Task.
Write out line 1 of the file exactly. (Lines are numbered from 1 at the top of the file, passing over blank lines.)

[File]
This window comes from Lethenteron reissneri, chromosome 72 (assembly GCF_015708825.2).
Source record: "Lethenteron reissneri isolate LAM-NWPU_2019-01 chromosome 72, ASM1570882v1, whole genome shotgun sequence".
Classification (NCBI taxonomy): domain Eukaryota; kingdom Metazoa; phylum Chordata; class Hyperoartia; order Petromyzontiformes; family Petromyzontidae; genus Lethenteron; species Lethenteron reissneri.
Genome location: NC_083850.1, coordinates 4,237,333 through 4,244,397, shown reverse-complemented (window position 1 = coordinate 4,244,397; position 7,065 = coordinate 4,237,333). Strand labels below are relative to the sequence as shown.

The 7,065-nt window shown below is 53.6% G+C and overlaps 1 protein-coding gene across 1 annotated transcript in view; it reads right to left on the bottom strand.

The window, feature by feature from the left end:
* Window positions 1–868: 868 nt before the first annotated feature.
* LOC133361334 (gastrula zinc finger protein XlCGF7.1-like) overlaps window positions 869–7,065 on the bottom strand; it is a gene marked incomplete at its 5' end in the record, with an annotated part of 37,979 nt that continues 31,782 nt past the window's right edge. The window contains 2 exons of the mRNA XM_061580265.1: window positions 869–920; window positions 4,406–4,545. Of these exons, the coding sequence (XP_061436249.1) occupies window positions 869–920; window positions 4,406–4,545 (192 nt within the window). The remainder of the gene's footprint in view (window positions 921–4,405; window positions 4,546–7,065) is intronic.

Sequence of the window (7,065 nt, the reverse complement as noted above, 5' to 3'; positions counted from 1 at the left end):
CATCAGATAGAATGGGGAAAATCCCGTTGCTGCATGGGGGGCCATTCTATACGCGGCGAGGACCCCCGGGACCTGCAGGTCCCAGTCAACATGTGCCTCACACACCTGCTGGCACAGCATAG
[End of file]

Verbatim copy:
This window comes from Lethenteron reissneri, chromosome 72 (assembly GCF_015708825.2).